Alman Dave Quiboquibo (ialman) wrote,
Alman Dave Quiboquibo

feeling the pressure

i probably shouldn't even bother imposing my thoughts on other people when i have nothing important to contribute to the matter, but since someone posted a question on the multiply version of this blog about the disaster that is the janina san miguel Q&A at the binibining pilipinas 2008, i might as well invite attention to myself by jumping into the fray.

yes, the Q&A had me in stitches when i first viewed it on youtube (i don't have television so i didn't get to see this live). she had me at "no, i don't feel any pressure right now" and "good eyve-ning". what is interesting for me is that other people have viewed the matter differently: so different that they think it isn't something to laugh about. the post-colonial view has been that janina, and other beauty contestants who've bungled their interviews and elicited laughter as a result of their mangling the english language, shouldn't be faulted nor ridiculed for not being able to speak english flawlessly. there was, and has always been, undue pressure on janina's kind to express their thoughts in the colonizer's tongue. the laughter, as well as the conclusions that janina is not very bright precisely because of her less-than-stellar english skills, have been viewed as smacking of colonial elitism. to quote my friend iton's quip back in 2005: "hindi lahat ng magaling mag-english, matalino."

i agree with this view in many ways, and i have blogged many times in the past that mastery of english is not at all a gauge of one's intelligence. i have nothing but complete and utter respect for friends like eugene evasco who write and teach in filipino. but i guess that's precisely the issue. eugene's filipino is flawless, just as my english is. the trouble is that there are far too many filipinos who veil their limitations by arguing that it is not necessary to master english because it is not their language. but they probably cannot speak filipino just as well. i'm not even saying that mixing tagalog and english is evil per se, but what i think is that any given language has a set of rules. for example, in reaction to old gossip, ara mina once said: "ewan ko nga ba kung bakit na-bo-brought up pa yan." the use of the prefix "na" already results in the conjugation of the verb bring, and it should have been "na-bi-bring up".

the trouble is that in the philippines, english is so widely-spoken that it hardly feels like a foreign language. i will be the first to say that i learned to speak english ahead of tagalog. hollywood movies do not have subtitles here. all the major broadsheets are in english. there are more books written by filipinos in english than there are in filipino (okay, i might be wrong, but given the relative size of the audience, that's probably accurate). english is around us, and no one is asking for translations. it is because we understand english. so how come we have difficulty expressing ourselves in that language?

going back to janina san miguel, i really think that i am laughing at her because my english is good. i don't laugh at anyone whose spanish or whose french is bad because i can't do any better. nor will i say that someone who doesn't speak cebuano well is stupid because mine isn't too great either. but she could have spoken in filipino (listen to paolo bediones saying in the background: pwede mag-tagalog). but would it have made a difference? janina says that she really didn't hear the question. that's a lie. she already began by saying "my family's role for me is very important." then in the end, after making all these excuses that she's only 17 and that she didn't expect to come "from one of the tough ten", she forgot the original question and concluded: "but i said, dot, my pamily is the most important persons in my life." in filipino, it would have been "ang pamilya ko ang pinakamalagang mga tao sa aking buhay." it would not have answered the question about her family's role in her being a candidate to binibini. so talk about handling pressure and exuding confidence; she didn't really do too well, buckling as she did, not just with the language but with her composure. i listened to her response to a question in showbiz central while having early dinner at the napoli restaurant, and even her filipino sounds irritating. she has this tiny voice which barrels my ears, and her diction, either in english or filipino, is really rather painful.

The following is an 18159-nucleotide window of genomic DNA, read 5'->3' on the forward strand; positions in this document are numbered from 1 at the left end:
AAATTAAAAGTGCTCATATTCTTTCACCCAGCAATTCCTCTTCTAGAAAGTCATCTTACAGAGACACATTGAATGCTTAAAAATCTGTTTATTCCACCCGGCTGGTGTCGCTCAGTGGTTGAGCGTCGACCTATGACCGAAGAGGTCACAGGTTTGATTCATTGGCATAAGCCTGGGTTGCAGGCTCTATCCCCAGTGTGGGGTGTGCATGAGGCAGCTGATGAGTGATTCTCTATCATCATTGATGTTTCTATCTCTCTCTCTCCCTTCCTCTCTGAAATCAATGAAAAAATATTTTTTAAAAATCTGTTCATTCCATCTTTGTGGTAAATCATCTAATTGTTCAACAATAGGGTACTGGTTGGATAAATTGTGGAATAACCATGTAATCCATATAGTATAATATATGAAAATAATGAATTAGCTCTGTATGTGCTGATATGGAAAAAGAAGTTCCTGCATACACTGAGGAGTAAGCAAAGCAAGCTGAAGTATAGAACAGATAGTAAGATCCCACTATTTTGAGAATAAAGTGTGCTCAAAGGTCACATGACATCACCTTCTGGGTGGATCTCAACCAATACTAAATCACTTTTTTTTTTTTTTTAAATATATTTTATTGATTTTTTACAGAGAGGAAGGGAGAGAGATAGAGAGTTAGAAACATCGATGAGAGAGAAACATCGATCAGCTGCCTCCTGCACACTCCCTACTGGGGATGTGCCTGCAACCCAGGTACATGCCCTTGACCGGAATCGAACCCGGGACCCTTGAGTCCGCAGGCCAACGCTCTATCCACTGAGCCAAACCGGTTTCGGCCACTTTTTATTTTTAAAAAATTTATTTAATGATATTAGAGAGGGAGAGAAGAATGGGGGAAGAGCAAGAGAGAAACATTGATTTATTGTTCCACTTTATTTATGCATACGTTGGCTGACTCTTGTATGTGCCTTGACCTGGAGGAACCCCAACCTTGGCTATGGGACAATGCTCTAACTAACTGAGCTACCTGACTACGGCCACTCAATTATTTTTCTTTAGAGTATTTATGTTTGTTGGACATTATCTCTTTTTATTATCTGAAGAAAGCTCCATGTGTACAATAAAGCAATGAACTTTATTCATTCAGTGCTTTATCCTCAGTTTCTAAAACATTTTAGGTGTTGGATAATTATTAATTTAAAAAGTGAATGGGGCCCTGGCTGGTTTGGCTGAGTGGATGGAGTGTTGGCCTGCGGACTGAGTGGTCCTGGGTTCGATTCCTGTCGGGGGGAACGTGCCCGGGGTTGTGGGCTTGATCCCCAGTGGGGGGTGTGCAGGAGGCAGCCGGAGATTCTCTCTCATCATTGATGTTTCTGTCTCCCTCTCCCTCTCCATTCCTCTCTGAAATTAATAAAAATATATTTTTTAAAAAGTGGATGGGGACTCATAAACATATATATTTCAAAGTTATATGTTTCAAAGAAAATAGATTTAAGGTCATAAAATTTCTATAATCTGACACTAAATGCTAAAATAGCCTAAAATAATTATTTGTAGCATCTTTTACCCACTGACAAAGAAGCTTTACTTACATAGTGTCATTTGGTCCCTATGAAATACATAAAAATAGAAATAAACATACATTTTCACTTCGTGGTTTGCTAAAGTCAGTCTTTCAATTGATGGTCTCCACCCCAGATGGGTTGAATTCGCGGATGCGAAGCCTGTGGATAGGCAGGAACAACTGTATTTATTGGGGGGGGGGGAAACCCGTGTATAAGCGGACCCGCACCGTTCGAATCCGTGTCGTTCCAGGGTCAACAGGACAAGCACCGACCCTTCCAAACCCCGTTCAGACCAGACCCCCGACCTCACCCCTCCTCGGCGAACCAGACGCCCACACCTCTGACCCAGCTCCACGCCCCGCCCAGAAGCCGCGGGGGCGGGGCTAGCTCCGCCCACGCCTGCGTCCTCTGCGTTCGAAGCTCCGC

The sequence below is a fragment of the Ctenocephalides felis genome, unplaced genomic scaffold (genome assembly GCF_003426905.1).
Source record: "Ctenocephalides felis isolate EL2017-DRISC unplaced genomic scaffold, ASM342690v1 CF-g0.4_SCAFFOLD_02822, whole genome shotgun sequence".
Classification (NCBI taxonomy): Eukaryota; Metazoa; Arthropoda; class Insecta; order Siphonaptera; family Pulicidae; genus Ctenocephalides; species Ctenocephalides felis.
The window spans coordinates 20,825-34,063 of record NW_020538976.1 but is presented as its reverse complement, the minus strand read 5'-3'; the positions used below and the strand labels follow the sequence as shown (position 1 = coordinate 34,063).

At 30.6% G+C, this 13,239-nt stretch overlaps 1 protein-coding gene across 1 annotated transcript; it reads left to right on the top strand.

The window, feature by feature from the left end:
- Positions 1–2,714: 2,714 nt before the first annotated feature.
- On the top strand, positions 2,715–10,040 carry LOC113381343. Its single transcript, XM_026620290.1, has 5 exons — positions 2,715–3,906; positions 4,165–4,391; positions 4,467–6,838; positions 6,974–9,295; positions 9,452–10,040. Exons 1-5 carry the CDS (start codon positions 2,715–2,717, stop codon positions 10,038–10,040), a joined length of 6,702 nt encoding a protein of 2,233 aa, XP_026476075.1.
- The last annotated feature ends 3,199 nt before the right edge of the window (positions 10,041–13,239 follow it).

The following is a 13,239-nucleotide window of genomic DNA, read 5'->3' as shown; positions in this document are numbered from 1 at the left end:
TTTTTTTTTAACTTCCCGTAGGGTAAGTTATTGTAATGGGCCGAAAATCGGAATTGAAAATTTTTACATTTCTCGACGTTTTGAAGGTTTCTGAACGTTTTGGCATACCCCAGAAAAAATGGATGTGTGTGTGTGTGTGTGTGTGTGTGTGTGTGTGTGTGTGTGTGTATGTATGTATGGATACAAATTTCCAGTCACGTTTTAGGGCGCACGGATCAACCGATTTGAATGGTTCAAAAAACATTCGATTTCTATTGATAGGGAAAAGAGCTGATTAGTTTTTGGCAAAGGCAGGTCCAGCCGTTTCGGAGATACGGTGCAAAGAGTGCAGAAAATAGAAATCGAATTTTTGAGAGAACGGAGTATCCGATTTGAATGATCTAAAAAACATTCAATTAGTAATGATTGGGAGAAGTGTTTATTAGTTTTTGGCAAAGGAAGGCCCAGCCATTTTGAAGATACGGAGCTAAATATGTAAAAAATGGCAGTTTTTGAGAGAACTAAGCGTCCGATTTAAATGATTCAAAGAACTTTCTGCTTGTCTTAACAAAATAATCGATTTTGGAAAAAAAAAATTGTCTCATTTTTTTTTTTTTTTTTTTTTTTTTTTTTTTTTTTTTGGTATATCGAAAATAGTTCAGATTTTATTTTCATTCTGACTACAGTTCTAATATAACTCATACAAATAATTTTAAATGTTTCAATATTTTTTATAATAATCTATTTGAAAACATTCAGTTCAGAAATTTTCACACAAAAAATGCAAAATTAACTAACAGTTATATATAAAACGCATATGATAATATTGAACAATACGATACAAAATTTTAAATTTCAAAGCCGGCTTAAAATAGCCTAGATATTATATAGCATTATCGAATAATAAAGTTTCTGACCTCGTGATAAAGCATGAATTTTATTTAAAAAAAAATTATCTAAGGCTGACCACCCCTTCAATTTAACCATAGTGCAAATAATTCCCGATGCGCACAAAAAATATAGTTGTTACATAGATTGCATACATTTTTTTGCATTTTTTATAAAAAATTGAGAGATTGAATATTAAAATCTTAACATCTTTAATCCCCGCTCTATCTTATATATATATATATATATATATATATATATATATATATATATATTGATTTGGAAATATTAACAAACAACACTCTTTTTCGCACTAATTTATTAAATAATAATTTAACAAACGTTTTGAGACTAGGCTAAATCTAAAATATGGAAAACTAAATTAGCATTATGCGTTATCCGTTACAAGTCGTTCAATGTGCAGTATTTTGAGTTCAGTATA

so why did she win? is it because philippine pageants, because we take them too seriously, are a national joke? i think differently. the bb. pilipinas winners in the past have been exceedingly smart and eloquent. they impressed everyone by showing that they aren't just parading bodies; their beauties aren't just veneers, but shine from within. but then again, did they bring home the crown? not exactly. so i guess miss stella marquez araneta, who has always hand-picked the winners (my friend nats who handles pageant candidates tells me this -- yeah, even the bb. pilipinas can't escape corruption), must have figured: yeah, we've been sending these smart young ladies, and they flopped. we might as well try our luck with the girl who may not be the brightest, but might just get their attention with her youtube fame.
Tags: binibining pilipinas, language
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